4. General Council of the Congregational and Christian Churches of the United States, Executive Committee (1908). The Year book of the Congregational Christian churches of the United States of America. p. 12. Retrieved 2 March 2010.
  5. National Council of the Congregational Churches of the United States. Publishing Committee (1880). The Congregational year-book. 2. Congregational Pub. Society. p. 62. Retrieved 2 March 2010.
  6. "Rev. of Leonard Woolsey Bacon, Church Papers". New Englander and Yale Review . 37 (142): 133–35. January 1878. Retrieved 2009-12-04.
  7. Memorial biographies of New England historic genealogical society, 1853–1855, Volume 8. New England Historic Genealogical Society. 1907. p. 83.
  8. 1 2 "Thomas Rutherford Bacon". The tenth general catalogue of the Psi Upsilon Fraternity. Bethlehem, PA: The Comenius Press. March, 1888. p. 220.
  9. "Editors Yale Record". The Yale Banner. New Haven: Tuttle, Morehouse & Taylor, Printers. 1874. p. 78.
  10. Bacon, Thomas Rutherford (1885). N. G. Osborn and B. Mansfield (ed.). The hundredth anniversary of the city of New Haven: with the oration by Thomas Rutherford Bacon, July 4, 1884. New Haven: General committee on the centennial celebration. Retrieved 2 March 2010.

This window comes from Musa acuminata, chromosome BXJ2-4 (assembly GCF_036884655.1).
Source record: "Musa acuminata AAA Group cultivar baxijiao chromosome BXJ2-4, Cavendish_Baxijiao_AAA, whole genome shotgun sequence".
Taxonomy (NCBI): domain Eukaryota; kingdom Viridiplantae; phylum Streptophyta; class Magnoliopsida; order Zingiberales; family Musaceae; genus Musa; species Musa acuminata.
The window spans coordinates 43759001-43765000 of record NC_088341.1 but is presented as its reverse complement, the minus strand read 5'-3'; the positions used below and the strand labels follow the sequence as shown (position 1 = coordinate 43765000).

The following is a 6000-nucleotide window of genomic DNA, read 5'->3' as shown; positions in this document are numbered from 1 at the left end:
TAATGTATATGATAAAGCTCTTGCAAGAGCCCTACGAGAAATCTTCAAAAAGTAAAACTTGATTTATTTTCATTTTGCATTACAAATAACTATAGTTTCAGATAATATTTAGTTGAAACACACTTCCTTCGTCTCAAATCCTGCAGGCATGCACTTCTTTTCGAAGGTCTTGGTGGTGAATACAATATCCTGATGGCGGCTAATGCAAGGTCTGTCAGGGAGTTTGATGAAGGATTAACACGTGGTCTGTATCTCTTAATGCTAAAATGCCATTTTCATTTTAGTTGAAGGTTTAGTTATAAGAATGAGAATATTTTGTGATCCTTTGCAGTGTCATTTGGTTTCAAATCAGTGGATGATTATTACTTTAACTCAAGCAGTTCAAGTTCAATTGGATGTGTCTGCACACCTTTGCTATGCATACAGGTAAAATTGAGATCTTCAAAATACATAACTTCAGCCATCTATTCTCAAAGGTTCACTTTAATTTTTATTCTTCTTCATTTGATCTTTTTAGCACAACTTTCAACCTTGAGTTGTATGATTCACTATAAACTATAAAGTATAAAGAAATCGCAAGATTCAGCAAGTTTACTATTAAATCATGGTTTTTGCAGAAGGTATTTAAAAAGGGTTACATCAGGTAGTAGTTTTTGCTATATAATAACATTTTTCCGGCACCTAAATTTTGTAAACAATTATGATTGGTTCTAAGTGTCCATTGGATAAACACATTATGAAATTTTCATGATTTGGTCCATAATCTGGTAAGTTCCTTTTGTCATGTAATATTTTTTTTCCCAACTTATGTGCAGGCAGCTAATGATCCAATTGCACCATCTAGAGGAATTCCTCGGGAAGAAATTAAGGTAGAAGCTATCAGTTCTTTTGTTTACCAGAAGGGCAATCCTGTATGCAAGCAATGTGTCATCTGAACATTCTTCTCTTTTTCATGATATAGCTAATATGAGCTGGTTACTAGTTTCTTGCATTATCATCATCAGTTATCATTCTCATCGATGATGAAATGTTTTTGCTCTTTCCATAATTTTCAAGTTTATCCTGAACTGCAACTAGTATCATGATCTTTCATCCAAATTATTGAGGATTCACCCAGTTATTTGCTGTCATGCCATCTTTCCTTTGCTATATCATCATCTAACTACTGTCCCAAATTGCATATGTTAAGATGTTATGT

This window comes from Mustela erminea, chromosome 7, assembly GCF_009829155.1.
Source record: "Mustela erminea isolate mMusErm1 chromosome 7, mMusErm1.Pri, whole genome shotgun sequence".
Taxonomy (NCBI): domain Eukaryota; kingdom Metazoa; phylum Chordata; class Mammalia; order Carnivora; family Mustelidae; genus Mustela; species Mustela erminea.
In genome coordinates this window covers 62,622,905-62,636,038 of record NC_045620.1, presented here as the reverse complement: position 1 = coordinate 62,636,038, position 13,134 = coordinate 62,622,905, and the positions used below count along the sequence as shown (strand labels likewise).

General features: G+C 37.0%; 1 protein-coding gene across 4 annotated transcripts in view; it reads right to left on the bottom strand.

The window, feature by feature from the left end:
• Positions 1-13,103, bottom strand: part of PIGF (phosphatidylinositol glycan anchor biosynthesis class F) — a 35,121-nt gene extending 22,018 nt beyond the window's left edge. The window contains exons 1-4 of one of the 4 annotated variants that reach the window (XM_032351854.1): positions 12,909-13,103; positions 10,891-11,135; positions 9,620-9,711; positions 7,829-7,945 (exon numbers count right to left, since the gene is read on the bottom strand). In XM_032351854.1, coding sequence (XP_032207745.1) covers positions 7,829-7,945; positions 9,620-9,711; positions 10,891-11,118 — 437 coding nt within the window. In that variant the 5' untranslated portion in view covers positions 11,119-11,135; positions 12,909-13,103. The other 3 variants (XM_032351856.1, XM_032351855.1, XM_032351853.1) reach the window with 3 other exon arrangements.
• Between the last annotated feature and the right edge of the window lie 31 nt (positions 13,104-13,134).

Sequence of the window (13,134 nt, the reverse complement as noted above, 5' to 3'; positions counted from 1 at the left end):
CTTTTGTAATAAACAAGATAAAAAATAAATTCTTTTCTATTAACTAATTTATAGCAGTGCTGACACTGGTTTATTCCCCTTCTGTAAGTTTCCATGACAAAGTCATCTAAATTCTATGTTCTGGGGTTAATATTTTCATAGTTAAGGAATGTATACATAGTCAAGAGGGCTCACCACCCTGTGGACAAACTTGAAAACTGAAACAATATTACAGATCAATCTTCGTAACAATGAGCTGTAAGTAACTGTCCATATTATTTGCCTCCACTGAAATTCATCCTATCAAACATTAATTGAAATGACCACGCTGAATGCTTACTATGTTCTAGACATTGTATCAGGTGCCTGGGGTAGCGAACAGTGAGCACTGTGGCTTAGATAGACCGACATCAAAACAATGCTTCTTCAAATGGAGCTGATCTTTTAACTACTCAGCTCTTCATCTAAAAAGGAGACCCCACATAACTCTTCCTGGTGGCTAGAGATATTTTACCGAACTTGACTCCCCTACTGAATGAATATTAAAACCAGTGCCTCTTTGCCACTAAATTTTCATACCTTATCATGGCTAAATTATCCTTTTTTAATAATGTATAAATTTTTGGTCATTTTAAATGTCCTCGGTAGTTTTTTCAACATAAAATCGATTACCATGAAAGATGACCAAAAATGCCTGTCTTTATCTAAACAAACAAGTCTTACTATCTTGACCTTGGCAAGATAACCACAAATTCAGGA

11. "Some Hit and Miss Chat; Stray Bits of Gossip from an Observer's Note Book. A Dream's Strange Sequel--one of Leonard Bacon's Sons--Clevelands of the Last Century". The New York Times. September 7, 1885.
  12. "Bacon's Unexpected Resignation.a New-haven Congregational Church Losing its Pastor on Account of the Dissatisfaction of a Few Members". The New York Times . 24 March 1884. p. 1. Retrieved 2 March 2010.
  13. Bacon, Thomas Rutherford (January 1890). "An English Man of Letters - The Friend of Men of Letters - Edward Fitzgerald". New Englander. 52 (238): 24–32. Retrieved 2 March 2010.
  14. Bacon, Thomas Rutherford (October 1891). "Prayer in a Universe of Law". New Englander. 55 (258): 362–67. Retrieved 2 March 2010.
  15. 1 2 "Death of Edward Woolsey Bacon" (PDF). The New York Times . 12 June 1887. p. 4. Retrieved 2 March 2010.